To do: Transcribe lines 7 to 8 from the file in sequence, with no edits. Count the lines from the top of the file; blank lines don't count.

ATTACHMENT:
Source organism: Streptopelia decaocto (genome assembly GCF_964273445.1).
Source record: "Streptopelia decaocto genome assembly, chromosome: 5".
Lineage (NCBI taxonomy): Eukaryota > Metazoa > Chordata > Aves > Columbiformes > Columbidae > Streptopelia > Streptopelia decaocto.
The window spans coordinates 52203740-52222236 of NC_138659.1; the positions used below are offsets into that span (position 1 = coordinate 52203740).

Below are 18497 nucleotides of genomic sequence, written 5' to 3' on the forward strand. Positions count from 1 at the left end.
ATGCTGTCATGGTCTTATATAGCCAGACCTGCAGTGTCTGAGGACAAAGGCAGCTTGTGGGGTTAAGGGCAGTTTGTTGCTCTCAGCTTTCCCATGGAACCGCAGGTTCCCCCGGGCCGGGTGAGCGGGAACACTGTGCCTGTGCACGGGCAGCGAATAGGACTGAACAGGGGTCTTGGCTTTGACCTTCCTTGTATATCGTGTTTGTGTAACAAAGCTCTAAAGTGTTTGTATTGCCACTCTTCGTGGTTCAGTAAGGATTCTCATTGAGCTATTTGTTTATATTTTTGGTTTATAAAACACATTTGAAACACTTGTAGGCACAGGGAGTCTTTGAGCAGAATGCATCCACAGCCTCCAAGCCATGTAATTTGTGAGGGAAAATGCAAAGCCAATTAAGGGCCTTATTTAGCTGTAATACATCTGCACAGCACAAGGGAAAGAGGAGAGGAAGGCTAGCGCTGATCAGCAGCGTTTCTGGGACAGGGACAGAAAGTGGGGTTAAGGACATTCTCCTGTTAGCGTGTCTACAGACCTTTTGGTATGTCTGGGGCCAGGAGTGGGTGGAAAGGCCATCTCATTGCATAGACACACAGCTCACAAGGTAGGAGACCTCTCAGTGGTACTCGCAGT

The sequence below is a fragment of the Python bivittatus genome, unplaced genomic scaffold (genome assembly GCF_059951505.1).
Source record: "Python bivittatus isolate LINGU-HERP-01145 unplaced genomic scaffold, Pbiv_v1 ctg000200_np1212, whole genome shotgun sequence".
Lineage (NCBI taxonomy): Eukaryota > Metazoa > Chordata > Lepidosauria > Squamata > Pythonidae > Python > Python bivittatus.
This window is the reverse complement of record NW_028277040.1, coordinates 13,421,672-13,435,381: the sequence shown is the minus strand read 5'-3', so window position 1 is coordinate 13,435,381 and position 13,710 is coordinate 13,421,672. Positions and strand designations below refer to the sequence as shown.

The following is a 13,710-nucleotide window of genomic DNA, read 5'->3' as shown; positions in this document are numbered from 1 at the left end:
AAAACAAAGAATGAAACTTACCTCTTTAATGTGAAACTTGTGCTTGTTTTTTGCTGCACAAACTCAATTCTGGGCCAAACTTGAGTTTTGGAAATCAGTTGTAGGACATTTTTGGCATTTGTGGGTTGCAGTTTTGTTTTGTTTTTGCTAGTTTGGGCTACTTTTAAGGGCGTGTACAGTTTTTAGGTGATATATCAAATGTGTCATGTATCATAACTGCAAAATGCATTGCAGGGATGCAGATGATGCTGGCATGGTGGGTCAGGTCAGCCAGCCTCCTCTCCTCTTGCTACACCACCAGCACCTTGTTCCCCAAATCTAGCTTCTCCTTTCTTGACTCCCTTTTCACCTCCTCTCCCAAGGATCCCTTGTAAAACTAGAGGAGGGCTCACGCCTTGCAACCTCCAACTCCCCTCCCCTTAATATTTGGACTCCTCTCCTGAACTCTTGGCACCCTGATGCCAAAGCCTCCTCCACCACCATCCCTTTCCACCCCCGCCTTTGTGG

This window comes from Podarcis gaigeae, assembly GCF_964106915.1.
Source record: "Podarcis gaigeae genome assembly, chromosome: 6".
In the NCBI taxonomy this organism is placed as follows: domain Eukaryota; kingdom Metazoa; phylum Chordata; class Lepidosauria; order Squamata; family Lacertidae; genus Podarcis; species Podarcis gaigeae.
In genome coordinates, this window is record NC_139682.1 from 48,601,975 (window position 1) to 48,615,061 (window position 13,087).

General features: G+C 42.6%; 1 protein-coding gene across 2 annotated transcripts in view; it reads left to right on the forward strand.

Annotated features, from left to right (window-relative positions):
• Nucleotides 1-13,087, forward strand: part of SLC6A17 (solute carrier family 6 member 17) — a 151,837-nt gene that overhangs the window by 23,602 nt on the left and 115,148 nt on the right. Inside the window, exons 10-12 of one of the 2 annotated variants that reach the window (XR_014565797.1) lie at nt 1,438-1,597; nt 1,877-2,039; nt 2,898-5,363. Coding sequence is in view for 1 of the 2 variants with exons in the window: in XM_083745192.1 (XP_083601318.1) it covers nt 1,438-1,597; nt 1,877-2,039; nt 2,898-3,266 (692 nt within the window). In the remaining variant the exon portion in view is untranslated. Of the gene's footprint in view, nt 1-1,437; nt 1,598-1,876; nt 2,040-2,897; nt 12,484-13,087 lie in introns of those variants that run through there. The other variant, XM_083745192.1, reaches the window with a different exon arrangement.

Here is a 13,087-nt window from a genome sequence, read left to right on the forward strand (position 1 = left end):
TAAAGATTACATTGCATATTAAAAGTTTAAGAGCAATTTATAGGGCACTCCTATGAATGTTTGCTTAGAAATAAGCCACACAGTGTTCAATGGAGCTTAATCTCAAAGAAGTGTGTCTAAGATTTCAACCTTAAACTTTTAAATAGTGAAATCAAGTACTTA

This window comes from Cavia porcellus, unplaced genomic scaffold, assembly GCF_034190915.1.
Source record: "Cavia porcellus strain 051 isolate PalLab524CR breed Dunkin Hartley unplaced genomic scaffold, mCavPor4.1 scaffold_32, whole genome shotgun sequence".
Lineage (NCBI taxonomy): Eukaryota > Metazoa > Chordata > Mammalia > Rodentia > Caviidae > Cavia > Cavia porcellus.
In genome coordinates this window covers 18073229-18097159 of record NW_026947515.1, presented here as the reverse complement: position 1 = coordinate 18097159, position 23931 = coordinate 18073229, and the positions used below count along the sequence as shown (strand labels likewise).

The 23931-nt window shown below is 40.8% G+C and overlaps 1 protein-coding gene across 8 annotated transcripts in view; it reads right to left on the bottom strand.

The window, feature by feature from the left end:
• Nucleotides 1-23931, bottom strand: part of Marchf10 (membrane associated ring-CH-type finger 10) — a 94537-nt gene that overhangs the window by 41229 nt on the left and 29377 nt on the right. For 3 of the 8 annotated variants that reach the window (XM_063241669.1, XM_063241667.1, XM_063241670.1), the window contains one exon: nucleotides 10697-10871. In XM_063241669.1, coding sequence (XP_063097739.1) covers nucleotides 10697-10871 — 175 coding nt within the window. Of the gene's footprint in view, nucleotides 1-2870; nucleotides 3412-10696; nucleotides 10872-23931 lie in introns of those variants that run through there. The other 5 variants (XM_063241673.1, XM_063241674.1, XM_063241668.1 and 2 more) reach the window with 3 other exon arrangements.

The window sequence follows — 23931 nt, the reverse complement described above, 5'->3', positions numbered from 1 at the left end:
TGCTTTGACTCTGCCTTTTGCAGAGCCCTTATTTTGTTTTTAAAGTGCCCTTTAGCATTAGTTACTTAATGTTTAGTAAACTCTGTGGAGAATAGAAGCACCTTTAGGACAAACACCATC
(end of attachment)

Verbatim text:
The sequence below is a fragment of the Python bivittatus genome, unplaced genomic scaffold (genome assembly GCF_059951505.1).
Source record: "Python bivittatus isolate LINGU-HERP-01145 unplaced genomic scaffold, Pbiv_v1 ctg000200_np1212, whole genome shotgun sequence".